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Unforgivable Blackness

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As Black History month comes into focus, periodically a special documentary comes along that depicts the undeniable, horrific atrocities perpetrated upon the African American.

Fielding phone calls from friends all over, they were collective in their interjections, “Watch filmmaker Ken Burn’s Unforgivable Blackness: The Rise and Fall of Jack Johnson airing o­n PBS.”

One of the dangers I see in the Black community is that too many of us who have so-called made it, tend to distance ourselves from our foundations and those with less opportunity and exposure.
I’m not trying to say people should put themselves in harms way or live down to an environment that does not meet o­ne’s personal comfort zone.

However, material and earthly possessions can consume many and that’s when too many of us get bought out. 

That’s why a provocative documentary like Burns’ Unforgivable Blackness is so very important. It forces us to reexamine our past and ask ourselves, have things really changed? 

I thought I knew about Johnson’s life. However, through the magic of Burns thorough research and painstaking detail, he recreates the setting, the characters, the mood and tone of a time in American history when too much of its indiscretions and dirty laundry were swept under the carpet and excluded from White history books.

The thing, for me, that clearly comes out in Unforgivable Blackness is that Johnson’s life frames him as more than just an athlete or pugilist.

The crusty details of Johnson's life come forward loud and clear through archival footage, still photographs, and the commentary of boxing experts such as Stanley Crouch, Bert Sugar, the late George Plimpton, Jack Newfield, Randy Roberts, Gerald Early and James Earl Jones, who portrayed Johnson in the Broadway play and film, “The Great White Hope.”

I thought Muhammad Ali touched the world community like no other, but Johnson did likewise. It is lore that Ali saw the play twenty times and claimed it was his story, except Johnson’s problem was White women and his was religion.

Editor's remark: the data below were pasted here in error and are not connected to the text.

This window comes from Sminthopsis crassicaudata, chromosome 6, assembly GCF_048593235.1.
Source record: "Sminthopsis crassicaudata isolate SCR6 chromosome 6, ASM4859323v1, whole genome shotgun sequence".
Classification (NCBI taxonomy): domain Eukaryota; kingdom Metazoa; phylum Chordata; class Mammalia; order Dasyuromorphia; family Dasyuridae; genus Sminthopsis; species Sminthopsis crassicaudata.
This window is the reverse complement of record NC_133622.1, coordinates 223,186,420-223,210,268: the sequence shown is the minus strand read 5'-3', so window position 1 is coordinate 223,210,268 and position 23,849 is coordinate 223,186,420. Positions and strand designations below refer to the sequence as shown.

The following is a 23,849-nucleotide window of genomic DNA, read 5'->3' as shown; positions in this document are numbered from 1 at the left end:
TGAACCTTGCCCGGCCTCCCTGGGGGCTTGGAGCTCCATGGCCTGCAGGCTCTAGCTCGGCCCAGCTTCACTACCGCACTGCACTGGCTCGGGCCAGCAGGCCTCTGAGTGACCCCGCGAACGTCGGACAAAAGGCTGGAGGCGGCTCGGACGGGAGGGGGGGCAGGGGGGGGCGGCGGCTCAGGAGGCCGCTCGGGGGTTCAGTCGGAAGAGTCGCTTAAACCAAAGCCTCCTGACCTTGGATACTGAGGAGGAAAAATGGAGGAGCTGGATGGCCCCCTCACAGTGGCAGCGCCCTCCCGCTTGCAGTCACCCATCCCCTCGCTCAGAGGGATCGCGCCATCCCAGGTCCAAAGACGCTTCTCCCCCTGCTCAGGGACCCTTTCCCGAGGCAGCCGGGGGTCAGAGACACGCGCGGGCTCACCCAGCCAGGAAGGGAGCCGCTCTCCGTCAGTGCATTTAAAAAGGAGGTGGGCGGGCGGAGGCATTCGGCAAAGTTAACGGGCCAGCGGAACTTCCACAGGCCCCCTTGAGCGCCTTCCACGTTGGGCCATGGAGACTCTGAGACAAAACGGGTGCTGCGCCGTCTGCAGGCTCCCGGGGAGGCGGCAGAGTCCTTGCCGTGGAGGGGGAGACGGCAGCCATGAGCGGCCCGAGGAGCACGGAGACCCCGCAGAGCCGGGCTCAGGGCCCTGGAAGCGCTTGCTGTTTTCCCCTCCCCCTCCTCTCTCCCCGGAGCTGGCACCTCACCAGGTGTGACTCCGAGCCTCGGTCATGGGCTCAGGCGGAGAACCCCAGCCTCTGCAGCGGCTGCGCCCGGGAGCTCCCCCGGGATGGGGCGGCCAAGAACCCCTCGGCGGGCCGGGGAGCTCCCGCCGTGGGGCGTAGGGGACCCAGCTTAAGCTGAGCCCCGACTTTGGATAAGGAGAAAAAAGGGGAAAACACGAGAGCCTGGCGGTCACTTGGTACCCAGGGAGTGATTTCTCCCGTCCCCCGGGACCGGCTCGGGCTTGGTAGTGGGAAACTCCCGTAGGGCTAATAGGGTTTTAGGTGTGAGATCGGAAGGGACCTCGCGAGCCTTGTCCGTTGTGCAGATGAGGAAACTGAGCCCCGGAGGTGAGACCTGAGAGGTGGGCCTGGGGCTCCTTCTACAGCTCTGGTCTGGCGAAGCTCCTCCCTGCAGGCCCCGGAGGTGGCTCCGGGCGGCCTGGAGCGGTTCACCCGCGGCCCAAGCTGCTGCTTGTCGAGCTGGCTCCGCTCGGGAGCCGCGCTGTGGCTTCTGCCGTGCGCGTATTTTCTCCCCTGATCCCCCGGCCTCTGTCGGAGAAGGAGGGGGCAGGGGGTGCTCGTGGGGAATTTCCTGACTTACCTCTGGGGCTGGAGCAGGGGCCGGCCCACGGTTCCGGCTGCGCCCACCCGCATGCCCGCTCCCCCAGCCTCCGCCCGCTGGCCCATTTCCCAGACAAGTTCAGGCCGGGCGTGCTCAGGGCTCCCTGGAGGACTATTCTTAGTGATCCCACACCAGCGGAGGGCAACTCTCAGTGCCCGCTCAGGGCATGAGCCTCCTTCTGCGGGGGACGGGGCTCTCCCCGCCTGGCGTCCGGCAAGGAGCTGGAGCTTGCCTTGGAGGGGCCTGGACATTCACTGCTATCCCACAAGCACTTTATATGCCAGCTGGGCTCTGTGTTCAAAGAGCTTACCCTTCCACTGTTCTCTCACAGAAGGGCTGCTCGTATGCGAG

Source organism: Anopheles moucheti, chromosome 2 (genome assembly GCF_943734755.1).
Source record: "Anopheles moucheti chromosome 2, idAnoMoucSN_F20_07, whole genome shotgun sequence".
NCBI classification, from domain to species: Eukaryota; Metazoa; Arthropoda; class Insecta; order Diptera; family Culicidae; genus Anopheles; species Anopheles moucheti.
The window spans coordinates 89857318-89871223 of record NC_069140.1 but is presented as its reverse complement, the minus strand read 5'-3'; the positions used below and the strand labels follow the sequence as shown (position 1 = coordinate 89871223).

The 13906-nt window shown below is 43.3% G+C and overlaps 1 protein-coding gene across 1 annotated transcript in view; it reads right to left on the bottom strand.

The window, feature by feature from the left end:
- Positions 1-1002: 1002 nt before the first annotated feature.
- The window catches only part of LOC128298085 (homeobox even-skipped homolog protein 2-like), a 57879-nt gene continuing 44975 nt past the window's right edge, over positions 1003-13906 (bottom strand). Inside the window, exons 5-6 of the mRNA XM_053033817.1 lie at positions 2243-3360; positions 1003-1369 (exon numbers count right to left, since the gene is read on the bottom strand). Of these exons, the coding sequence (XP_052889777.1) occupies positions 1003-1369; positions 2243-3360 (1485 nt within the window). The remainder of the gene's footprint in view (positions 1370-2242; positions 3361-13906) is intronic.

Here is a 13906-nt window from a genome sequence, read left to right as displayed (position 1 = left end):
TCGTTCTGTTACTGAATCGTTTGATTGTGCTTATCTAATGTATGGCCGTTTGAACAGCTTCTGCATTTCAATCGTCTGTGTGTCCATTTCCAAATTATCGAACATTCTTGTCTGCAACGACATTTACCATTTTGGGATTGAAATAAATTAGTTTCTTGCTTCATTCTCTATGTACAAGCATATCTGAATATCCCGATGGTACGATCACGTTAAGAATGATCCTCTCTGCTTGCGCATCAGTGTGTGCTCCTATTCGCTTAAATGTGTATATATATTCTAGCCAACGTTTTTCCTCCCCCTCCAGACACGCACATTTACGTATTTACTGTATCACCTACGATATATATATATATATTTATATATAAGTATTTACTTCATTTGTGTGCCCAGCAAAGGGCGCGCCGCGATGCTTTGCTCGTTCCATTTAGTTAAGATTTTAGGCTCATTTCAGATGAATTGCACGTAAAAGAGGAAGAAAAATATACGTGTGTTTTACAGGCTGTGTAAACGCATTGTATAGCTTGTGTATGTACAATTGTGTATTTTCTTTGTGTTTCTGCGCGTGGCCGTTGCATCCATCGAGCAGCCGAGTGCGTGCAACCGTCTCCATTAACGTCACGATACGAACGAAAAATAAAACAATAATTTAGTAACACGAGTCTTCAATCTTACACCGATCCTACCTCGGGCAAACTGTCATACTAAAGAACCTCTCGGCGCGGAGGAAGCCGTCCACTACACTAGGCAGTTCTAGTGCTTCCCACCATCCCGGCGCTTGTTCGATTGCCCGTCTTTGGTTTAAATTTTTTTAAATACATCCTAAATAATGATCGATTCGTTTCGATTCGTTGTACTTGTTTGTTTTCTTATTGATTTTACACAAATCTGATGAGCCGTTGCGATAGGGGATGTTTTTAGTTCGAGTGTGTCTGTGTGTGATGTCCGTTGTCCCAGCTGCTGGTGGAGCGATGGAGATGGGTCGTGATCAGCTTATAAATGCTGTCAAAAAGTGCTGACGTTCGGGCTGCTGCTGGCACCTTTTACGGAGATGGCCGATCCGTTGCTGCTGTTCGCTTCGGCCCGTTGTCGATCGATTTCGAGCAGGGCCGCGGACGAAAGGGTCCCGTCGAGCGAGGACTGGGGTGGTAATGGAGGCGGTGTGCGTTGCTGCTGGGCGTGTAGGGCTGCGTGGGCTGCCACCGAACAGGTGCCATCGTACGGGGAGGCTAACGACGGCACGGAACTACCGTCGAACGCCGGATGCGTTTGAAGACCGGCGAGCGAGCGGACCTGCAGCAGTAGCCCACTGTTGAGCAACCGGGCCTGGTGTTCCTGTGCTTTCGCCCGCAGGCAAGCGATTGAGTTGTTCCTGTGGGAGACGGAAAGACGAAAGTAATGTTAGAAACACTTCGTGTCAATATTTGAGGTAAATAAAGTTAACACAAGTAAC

“Johnson in many ways is an embodiment of the African-American struggle to be truly free in this country  economically, socially and politically”, said Burns in a press release, previewing the documentary.  “He absolutely refused to play by the rules set by the white establishment, or even those of the black community.

In that sense, he fought for freedom not just as a black man, but as an individual”. Continued Burns: “Johnson's story is more than the story of a tremendous athlete, or even o­ne who broke a color line. It is the story of a man who forced America to confront its definition of freedom, and that is an issue with which we continue to struggle”.

When Johnson defeated Tommy Burns in 1908 in Australia, he became the first African-American Heavyweight Champion of the World. 

Johnson’s greatest moment came o­n July 4, 1910 in Reno, Nevada. He whipped James J. Jefferies, the "great white hope,” in the 15th round. At the time Jeffries was considered the greatest heavyweight in history. Before their historic Battle of the Century,  Jefferies had refused to fight a Black man and retired undefeated.

When Johnson beat Jefferies and other Whites, race riots promptly ensued, and, of course, Blacks were victimized. Congress even passed an act banning the interstate transport of fight films for fear that the images of Johnson beating white men was too much for White Americans to ingest.

Beating White men wasn’t Johnson’s o­nly problem, his steadfast liaisons with White women  “two of which he married" inflamed the ire of White America.

The paranoia of some Whites in their relationship with the African-American male, has led to troubling perversions of the law through out our history in America. Determined to get that “nigga”, the United States government, using weak as water trumped-up charges, convicted Johnson in 1913 of violating the Mann Act.

While the Mann Act. was intended to be used against commercialized vice, they used it to make Johnson pay for his success and his lifestyle.

Johnson fled to Europe and later Mexico. He did not return to the U.S. until 1920 and he surrendered to authorities and served his year in prison. He died in a car accident in 1946.

The Jim Crow-era Whites never forgave Johnson for his unwavering spirit, his strong persona and his “I’m a free man and should be able to choose my own companions”, attitude and lifestyle.

The Unforgivable Blackness is still smothering America today, as it did Johnson, and it is dense and thick enough to cut with a knife.

Leland Stein can be reached at lelstein3@aol.com

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